A British regulator said on Friday that banks clearing gold trades in London could apply for an exemption from tighter capital rules due in January 2022, removing what some said was a threat to the functioning of the market.
London is the world’s biggest physical precious metals trading hub. Its clearing system, operated by a handful of large banks with access to metal in vaults, settles gold transactions worth around $30 billion a day.
The upcoming rules, known as the net stable funding ratio (NSFR), are part of Basel III regulation designed to make banks more stable and prevent a repeat of the financial crisis of 2008-09.
They treat physically traded gold like any other commodity, requiring banks to hold more cash to match their gold exposure as a buffer against adverse price moves.
The London Bullion Market Association (LBMA), an industry body, has lobbied against them, saying they are unnecessary and could force some banks – including clearing banks – to stop trading.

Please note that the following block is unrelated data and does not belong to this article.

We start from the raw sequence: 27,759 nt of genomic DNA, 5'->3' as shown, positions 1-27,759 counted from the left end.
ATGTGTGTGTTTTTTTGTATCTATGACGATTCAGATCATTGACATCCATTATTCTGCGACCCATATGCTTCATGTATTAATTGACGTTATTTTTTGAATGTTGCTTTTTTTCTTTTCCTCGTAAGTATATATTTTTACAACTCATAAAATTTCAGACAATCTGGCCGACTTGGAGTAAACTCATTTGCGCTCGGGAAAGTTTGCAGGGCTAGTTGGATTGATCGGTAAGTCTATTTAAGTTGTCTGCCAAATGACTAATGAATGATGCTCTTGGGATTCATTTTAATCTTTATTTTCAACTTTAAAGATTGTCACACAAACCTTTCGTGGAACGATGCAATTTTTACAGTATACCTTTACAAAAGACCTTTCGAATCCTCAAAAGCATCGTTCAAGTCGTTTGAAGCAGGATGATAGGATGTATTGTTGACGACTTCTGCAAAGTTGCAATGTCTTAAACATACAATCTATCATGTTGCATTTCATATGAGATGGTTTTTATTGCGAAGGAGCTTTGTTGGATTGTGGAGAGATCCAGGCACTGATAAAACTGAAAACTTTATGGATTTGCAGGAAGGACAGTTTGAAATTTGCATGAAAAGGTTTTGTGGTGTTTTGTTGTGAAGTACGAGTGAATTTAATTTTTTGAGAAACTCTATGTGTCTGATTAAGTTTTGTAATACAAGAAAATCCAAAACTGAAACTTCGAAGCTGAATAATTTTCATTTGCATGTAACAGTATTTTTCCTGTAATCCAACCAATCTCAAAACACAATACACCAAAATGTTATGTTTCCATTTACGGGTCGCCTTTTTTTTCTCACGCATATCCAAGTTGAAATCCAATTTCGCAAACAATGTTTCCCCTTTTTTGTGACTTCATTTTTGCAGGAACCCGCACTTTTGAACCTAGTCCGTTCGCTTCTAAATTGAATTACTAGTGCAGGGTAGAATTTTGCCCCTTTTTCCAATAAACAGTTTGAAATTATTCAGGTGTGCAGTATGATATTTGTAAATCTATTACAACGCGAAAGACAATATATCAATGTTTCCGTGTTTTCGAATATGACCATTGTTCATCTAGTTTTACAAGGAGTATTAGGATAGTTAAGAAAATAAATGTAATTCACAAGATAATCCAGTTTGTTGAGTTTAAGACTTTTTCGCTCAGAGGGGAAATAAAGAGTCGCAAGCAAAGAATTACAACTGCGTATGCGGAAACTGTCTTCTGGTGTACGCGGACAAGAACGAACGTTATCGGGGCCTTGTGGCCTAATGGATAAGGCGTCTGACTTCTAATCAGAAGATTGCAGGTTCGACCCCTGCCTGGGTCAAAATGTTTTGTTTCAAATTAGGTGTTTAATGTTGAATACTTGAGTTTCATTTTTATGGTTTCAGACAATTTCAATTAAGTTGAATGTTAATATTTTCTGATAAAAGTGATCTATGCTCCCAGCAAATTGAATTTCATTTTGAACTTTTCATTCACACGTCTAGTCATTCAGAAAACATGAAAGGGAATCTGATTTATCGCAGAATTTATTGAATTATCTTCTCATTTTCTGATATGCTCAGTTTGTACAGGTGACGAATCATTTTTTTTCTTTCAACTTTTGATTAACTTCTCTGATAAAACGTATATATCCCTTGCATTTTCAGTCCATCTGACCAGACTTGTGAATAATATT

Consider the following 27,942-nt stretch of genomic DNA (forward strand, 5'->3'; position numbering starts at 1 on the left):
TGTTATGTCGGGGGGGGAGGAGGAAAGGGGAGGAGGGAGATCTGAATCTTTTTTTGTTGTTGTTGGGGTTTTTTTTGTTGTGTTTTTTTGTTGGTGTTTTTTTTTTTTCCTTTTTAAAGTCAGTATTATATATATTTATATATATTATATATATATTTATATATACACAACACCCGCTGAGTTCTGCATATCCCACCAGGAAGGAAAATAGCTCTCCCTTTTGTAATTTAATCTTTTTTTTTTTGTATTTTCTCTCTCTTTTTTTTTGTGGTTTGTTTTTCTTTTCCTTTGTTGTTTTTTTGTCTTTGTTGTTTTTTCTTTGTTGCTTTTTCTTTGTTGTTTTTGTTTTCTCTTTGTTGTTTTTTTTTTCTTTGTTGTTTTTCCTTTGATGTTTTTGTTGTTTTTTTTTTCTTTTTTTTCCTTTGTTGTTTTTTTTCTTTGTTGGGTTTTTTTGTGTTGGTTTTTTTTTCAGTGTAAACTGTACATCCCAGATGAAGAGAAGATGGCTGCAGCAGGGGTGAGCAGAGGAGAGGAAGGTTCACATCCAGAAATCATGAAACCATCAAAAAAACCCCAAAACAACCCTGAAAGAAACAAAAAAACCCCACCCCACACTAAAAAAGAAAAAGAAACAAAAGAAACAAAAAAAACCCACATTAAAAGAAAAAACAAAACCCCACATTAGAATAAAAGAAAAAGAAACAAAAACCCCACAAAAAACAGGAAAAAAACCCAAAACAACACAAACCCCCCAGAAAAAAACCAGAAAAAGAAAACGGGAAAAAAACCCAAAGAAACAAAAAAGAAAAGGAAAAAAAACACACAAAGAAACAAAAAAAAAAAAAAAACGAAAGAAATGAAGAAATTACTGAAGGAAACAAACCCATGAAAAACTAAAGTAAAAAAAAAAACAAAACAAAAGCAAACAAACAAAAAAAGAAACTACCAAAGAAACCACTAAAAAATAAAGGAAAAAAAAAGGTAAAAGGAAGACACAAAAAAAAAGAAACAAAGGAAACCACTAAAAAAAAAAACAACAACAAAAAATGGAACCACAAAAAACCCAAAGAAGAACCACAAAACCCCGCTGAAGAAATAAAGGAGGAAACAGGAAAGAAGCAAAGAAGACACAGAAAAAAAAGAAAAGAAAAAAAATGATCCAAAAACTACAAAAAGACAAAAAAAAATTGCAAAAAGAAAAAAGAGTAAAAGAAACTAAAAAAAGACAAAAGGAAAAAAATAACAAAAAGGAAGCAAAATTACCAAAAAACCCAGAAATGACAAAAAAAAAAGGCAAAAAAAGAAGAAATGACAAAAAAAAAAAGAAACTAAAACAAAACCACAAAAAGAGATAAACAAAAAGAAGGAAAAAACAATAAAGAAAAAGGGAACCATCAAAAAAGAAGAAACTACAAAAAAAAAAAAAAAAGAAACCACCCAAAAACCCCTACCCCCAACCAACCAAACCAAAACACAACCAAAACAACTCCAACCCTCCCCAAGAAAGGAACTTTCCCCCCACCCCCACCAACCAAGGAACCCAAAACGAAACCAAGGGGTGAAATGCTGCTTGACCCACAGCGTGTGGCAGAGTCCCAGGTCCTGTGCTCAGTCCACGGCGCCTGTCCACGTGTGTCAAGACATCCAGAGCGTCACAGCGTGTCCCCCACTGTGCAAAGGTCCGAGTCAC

Following a consultation, the Bank of England’s Prudential Regulatory Authority (PRA) said on Friday it had “decided to amend its approach to precious metal holdings related to deposit-taking and clearing activities.”
It said it had introduced an “interdependent precious metals permission” which would reduce the size of the required capital buffer.
“This is one of the key points that what we’ve been asking for all these years,” said Sakhila Mirza, the LBMA’s chief counsel. “Clearing will be exempt.”
The PRA said it would not classify gold as a high-quality liquid asset, which would have freed other trades such as precious metals loans and leases from the high capital requirement.
The LBMA says gold is liquid enough not to need an additional liquidity buffer for clearing and settlement and short-term transactions.
The London clearing banks are JPMorgan, HSBC , ICBC Standard and UBS. JPMorgan declined to comment, and the others did not immediately respond late on Friday.
(By Peter Hobson; Editing by Dan Grebler)